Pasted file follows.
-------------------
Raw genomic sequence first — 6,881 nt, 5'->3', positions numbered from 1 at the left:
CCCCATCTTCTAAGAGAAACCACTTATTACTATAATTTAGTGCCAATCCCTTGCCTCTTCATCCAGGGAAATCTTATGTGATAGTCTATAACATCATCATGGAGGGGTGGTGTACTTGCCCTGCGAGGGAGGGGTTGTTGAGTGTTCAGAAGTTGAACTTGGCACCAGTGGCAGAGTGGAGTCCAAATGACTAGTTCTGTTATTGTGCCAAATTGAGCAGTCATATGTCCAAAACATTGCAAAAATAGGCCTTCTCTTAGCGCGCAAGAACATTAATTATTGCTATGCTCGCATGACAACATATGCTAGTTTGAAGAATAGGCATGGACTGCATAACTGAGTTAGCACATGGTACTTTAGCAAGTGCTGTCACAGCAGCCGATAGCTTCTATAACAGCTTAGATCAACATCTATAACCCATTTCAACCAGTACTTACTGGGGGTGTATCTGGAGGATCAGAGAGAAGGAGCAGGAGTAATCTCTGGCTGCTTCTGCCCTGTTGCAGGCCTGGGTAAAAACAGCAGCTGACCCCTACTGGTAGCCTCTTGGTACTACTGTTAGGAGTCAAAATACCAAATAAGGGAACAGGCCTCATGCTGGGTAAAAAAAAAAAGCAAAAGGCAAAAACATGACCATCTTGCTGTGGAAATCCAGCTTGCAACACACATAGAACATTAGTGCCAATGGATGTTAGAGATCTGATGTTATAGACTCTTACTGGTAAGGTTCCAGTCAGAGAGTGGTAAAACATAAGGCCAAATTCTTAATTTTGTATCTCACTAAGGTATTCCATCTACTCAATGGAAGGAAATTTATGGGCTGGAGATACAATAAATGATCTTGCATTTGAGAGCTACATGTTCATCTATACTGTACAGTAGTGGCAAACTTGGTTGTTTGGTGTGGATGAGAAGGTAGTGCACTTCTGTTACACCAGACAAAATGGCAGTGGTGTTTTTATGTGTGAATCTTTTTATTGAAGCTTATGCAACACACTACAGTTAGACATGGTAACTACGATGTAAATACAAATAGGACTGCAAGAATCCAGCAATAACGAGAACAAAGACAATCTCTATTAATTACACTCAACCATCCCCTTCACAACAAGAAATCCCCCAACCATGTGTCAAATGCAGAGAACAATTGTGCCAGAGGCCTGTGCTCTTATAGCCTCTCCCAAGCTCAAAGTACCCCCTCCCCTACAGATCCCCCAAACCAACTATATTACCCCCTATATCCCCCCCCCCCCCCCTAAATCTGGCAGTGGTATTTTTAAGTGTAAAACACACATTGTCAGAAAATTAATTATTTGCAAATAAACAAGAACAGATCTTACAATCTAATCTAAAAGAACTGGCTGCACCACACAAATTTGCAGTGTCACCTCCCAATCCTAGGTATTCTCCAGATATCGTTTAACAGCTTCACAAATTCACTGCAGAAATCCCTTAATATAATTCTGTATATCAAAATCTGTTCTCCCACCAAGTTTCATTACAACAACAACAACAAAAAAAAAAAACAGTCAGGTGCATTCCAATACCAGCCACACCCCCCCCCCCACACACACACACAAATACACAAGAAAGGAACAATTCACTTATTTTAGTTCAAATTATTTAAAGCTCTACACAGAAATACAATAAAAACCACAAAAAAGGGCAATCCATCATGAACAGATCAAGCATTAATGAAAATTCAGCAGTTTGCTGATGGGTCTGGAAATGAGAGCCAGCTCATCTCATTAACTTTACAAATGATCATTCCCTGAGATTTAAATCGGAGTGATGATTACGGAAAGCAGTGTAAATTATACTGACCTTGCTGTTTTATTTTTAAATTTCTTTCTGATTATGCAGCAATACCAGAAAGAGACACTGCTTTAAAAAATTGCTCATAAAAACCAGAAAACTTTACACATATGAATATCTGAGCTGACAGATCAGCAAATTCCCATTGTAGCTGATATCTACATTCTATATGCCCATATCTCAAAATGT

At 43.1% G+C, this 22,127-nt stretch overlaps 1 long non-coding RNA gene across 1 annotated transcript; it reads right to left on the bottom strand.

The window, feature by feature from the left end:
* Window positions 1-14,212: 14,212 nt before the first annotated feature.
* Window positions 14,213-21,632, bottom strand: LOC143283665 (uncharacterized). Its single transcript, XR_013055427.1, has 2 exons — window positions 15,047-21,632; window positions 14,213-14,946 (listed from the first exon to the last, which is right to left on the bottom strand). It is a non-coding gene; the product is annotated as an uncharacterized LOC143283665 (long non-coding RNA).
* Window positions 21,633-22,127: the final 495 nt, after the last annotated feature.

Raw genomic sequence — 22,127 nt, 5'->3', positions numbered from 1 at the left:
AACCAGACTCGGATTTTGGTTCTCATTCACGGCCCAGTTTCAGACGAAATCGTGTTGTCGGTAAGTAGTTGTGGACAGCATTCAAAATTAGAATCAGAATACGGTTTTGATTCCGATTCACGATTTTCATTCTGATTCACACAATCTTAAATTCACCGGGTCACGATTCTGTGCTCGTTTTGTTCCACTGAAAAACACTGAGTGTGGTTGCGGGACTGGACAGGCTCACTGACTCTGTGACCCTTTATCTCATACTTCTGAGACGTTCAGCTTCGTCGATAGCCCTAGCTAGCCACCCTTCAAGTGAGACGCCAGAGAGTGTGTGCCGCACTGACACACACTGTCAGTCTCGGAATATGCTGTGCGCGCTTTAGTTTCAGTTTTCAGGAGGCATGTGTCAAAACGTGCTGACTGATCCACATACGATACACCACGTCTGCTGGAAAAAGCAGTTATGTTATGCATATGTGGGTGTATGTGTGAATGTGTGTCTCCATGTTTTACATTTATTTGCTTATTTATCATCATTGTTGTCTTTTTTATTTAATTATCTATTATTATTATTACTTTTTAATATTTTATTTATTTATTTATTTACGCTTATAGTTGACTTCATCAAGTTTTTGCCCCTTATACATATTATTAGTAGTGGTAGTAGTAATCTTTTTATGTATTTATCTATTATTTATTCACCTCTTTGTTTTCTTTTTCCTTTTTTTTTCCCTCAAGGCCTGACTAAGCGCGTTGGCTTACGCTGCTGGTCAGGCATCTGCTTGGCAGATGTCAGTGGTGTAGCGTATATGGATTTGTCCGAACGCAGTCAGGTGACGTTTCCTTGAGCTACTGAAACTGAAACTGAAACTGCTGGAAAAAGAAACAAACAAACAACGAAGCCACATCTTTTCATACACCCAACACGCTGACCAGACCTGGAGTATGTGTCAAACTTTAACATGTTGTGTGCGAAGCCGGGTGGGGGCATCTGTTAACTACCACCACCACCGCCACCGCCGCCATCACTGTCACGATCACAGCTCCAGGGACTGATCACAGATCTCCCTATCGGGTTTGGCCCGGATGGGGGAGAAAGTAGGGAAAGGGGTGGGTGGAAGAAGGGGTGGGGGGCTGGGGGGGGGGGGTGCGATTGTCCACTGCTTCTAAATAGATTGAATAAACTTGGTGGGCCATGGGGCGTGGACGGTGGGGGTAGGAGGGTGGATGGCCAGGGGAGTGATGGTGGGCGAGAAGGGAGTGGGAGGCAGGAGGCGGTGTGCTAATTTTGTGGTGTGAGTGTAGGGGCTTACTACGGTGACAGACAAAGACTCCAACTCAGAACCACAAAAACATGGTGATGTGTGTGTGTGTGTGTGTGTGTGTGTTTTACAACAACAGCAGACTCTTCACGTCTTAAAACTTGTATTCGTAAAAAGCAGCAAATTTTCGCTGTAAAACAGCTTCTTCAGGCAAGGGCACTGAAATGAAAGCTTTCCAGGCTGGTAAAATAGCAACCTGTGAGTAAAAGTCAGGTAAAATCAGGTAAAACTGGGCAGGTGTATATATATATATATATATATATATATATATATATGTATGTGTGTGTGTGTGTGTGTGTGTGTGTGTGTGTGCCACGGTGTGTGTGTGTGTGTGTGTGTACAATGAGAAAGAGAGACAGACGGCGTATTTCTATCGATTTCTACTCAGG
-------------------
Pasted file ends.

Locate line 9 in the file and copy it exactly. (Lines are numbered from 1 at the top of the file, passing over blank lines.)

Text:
AACCAGACTCGGATTTTGGTTCTCATTCACGGCCCAGTTTCAGACGAAATCGTGTTGTCGGTAAGTAGTTGTGGACAGCATTCAAAATTAGAATCAGAATACGGTTTTGATTCCGATTCACGATTTTCATTCTGATTCACACAATCTTAAATTCACCGGGTCACGATTCTGTGCTCGTTTTGTTCCACTGAAAAACACTGAGTGTGGTTGCGGGACTGGACAGGCTCACTGACTCTGTGACCCTTTATCTCATACTTCTGAGACGTTCAGCTTCGTCGATAGCCCTAGCTAGCCACCCTTCAAGTGAGACGCCAGAGAGTGTGTGCCGCACTGACACACACTGTCAGTCTCGGAATATGCTGTGCGCGCTTTAGTTTCAGTTTTCAGGAGGCATGTGTCAAAACGTGCTGACTGATCCACATACGATACACCACGTCTGCTGGAAAAAGCAGTTATGTTATGCATATGTGGGTGTATGTGTGAATGTGTGTCTCCATGTTTTACATTTATTTGCTTATTTATCATCATTGTTGTCTTTTTTATTTAATTATCTATTATTATTATTACTTTTTAATATTTTATTTATTTATTTATTTACGCTTATAGTTGACTTCATCAAGTTTTTGCCCCTTATACATATTATTAGTAGTGGTAGTAGTAATCTTTTTATGTATTTATCTATTATTTATTCACCTCTTTGTTTTCTTTTTCCTTTTTTTTTCCCTCAAGGCCTGACTAAGCGCGTTGGCTTACGCTGCTGGTCAGGCATCTGCTTGGCAGATGTCAGTGGTGTAGCGTATATGGATTTGTCCGAACGCAGTCAGGTGACGTTTCCTTGAGCTACTGAAACTGAAACTGAAACTGCTGGAAAAAGAAACAAACAAACAACGAAGCCACATCTTTTCATACACCCAACACGCTGACCAGACCTGGAGTATGTGTCAAACTTTAACATGTTGTGTGCGAAGCCGGGTGGGGGCATCTGTTAACTACCACCACCACCGCCACCGCCGCCATCACTGTCACGATCACAGCTCCAGGGACTGATCACAGATCTCCCTATCGGGTTTGGCCCGGATGGGGGAGAAAGTAGGGAAAGGGGTGGGTGGAAGAAGGGGTGGGGGGCTGGGGGGGGGGGGTGCGATTGTCCACTGCTTCTAAATAGATTGAATAAACTTGGTGGGCCATGGGGCGTGGACGGTGGGGGTAGGAGGGTGGATGGCCAGGGGAGTGATGGTGGGCGAGAAGGGAGTGGGAGGCAGGAGGCGGTGTGCTAATTTTGTGGTGTGAGTGTAGGGGCTTACTACGGTGACAGACAAAGACTCCAACTCAGAACCACAAAAACATGGTGATGTGTGTGTGTGTGTGTGTGTGTGTGTTTTACAACAACAGCAGACTCTTCACGTCTTAAAACTTGTATTCGTAAAAAGCAGCAAATTTTCGCTGTAAAACAGCTTCTTCAGGCAAGGGCACTGAAATGAAAGCTTTCCAGGCTGGTAAAATAGCAACCTGTGAGTAAAAGTCAGGTAAAATCAGGTAAAACTGGGCAGGTGTATATATATATATATATATATATATATATATATATGTATGTGTGTGTGTGTGTGTGTGTGTGTGTGTGTGTGCCACGGTGTGTGTGTGTGTGTGTGTGTACAATGAGAAAGAGAGACAGACGGCGTATTTCTATCGATTTCTACTCAGG